I'm afraid my husband and children seem to think that a trainer/behaviourist will be able to tell us how to 'fix' him and it sounds to me like that's not going to be possible. The big problem with this is that I am the one home most of the time to deal with him (including what the hell I can do with him if we need workmen in the house etc) so I have to decide whether to devote the next 10 years or so to working around him or be the bad guy who sends him away. Having recently taken a significant pay cut to get work that allows me more time to enjoy a bit of time with my children and to have a social life etc I'm not sure I am prepared to tie myself down again to being default 24/7 carer for a reactive dog. I know whatever decision I make this is not going to be easy

OP’s posts: |
DogInATent Wed 15-Jan-20 13:45:47

You've found one of the risks that's repeatedly warned about whenever overseas rescues are mentioned here.

- the dog isn't what you'd been lead to expect. Dogs can change between the shelter and your home, but there are also a variety of tricks a rescue shelter can use to make a dog appear calmer when you meet it.
- there's no support from the rescue organisation and you're being left to resolve it yourself.

Return the dog. Any responsible rescue organisation will accept that placements do not always work out.

Please name the rescue organisation/shelter. Unless these stories are made more widely known more people and more dogs will fall into these situations. It's not good for the people and it's not good for the dogs.

PracticallyFamous Wed 15-Jan-20 14:03:12

You don't 'fix' a reactive dog, you just learn how to manage his triggers better. It's a long haul, requires you to be constantly vigilant (one thoughtless owner letting their off-lead dog barrel into yours can set you back months) and it's emotionally exhausting. I don't think I could do it again TBH, much as I loved our old fear-aggressive chap. Mind you, we did make improvements with him using counter-conditioning, and his later years were much happier than the first couple we had him.

I really feel for you OP - it's a hard thing to sign up to, but the poor dog can't help it either. If the shelter takes him back, do you think they'll be honest about his needs to any future prospective owners?

wheresmymouseorgan Wed 15-Jan-20 14:33:27

@PracticallyFamous- that's one of my concerns too, what will happen to him if we take him back. They are a small local centre and clearly care of the dogs (I can't see why else they would be involved). However, I don't feel that we were prepared in any way for what we might face. They also rehome UK dogs and we went to ask for their advice on a suitable dog for us- we did not set out to adopt from overseas and so were very naiive about this (once we met him he seemed exactly right for us and seemed happy around all people and animals so we did not consider the possibility of behaviour problems as he settled in). They have said that they will take him back if that's what we want but I feel like a terrible person for thinking that this is probably the only option for us.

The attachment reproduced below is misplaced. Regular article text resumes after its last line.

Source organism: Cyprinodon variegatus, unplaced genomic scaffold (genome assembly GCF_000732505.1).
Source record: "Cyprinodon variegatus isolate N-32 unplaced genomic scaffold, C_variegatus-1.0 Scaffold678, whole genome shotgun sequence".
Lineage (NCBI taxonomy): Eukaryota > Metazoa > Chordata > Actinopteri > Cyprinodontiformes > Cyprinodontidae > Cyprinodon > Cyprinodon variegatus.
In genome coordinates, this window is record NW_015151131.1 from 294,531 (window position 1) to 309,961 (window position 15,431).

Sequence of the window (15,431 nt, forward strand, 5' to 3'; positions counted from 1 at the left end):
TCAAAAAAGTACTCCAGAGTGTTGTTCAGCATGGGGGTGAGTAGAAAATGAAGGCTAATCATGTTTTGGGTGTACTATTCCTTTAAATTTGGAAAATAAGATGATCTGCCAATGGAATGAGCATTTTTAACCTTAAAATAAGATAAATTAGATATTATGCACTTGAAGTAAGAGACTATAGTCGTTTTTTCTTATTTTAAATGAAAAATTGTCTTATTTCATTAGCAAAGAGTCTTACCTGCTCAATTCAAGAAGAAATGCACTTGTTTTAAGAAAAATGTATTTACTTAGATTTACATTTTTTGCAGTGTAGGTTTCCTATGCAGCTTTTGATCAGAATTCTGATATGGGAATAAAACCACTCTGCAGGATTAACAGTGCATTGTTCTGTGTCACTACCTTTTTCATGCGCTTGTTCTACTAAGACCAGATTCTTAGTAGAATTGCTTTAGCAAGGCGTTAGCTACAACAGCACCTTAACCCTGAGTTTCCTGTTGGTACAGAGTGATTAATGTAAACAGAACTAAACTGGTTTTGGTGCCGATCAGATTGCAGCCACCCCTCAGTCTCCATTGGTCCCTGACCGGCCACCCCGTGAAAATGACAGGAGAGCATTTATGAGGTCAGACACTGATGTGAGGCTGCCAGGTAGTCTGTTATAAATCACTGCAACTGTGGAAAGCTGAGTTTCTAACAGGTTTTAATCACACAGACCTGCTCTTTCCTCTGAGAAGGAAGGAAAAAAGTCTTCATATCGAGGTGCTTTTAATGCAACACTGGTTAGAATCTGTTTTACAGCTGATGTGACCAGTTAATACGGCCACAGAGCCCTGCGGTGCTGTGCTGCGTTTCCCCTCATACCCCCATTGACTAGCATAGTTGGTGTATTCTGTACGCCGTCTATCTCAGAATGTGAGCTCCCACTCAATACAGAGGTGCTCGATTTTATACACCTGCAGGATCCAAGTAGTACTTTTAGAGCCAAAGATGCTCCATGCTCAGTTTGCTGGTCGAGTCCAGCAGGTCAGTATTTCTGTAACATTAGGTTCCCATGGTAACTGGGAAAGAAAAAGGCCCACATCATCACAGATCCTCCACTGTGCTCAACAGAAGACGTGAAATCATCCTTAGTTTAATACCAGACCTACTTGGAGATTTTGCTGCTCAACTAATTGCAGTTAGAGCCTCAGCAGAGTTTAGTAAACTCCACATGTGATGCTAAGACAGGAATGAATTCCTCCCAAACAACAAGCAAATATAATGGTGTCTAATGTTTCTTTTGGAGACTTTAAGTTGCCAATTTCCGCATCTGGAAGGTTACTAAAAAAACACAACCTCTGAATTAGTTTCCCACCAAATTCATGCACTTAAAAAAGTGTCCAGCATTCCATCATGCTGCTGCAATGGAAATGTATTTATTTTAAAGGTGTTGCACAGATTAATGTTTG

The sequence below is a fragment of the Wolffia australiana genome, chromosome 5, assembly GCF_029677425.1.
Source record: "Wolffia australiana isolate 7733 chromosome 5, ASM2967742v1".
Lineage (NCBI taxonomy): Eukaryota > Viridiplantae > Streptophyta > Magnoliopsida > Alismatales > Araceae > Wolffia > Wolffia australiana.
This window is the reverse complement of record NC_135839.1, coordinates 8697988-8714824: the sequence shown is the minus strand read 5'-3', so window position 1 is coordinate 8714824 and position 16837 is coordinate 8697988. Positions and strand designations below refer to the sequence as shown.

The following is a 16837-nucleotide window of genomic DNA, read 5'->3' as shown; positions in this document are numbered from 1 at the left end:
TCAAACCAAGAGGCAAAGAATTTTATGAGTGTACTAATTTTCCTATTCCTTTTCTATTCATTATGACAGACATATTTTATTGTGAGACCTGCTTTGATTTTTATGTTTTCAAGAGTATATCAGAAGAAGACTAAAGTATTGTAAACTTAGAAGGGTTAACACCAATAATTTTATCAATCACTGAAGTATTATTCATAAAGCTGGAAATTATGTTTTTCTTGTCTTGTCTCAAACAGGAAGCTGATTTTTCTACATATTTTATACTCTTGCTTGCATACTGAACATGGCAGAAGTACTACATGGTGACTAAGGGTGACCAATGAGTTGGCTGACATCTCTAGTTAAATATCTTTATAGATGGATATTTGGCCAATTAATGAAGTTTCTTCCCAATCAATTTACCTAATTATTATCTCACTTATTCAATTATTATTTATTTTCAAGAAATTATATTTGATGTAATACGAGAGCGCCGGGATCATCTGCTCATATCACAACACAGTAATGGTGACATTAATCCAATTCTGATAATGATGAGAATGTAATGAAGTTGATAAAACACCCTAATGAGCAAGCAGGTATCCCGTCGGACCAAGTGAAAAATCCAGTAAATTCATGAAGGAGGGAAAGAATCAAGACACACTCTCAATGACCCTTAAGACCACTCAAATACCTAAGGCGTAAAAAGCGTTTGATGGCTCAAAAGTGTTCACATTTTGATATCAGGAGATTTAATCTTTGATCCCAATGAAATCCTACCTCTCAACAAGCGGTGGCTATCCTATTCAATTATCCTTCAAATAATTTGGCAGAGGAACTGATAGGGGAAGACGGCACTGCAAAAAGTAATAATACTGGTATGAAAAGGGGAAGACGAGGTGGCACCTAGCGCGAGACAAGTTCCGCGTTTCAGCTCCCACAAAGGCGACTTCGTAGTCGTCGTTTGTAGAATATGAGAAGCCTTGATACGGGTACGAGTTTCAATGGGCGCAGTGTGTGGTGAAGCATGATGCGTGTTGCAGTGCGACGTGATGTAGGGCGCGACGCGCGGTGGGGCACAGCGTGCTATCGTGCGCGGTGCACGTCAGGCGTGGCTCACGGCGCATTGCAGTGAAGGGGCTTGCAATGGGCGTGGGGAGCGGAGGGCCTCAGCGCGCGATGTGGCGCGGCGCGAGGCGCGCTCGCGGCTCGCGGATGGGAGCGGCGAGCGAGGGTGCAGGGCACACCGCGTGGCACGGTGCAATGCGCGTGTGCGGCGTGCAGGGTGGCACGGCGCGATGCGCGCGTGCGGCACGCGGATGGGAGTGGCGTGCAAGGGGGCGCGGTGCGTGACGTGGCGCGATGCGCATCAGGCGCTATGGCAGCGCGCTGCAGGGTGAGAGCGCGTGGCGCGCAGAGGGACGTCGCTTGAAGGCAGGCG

OP’s posts: |
GrumpyMiddleAgedWoman Wed 15-Jan-20 17:09:22

If they did not adequately prepare you for how the dog might be, they're the terrible people, not you.

IME rescues vary massively. I've heard of dogs from abroad slotting brilliantly into a new home after being fostered and assessed. I've also heard various local horror stories: a couple being guilted into taking two tricky dogs not the one they went to collect, an overseas rescue who is seriously reactive to other dogs...

Posters on this board (me included) put a lot of effort into warning people away from puppy farms. We should do the same with dodgy rescues, including those that mean well, but end up placing dogs in inappropriate homes and causing people stress, guilt and misery.

StuckBetweenDarknessAndLight Wed 15-Jan-20 17:41:20

Will the rescue take him back OP? Mine said you could only rehome through them but then made it impossible as their priority was rehoming dogs that weren't already homed. As with Practically, I love my girl absolutely but it's taken 4 years to get her where she is now. It's hard work and requires a lot of commitment.

somm Wed 15-Jan-20 22:16:32

Having adopted a fear 'reactive' dog in this country 10 months ago I'd like to point out that there's a difference between fear reactive and fear reactive aggression. My dog is a large boy who is terrified of absolutely everything, because he spent eight years only living in greyhound racing kennels. He didn't know an empty carrier bag could, in the wind, take off out of nowhere but wouldn't actually kill him. He didn't know an unknown noise didn't need him to dive into the nearest underground bunker. However, in the time we've had him he's never once barked, let alone growled (at the most he occasionally squeaks and obviously he's very much teased :-)) Even though he's scared of so many things I couldn't imagine he'd ever attack a fellow dog, let alone a human. But, for others' peace of mind not ours, as a large greyhound he's walked in a muzzle and as a racer he'd have been used to being muzzled.

We did, several years ago, adopt a whippet/greyhound who was fear related aggressive, although only with other dogs he came across not humans. His aggression amounted to leaping on the end of the lead and barking a lot. He'd never have chosen to physically attack another dog (due to fear of being attacked himself), but fear can result in dangerous behaviour. It didn't with him, but he was walked on a 'Halti' head collar - much easier for control than a normal lead and collar. Of course, if you're worried about your dog attacking inside your home that's a whole different ballgame. However much you love the dog you have people's safety to think about. I understand that.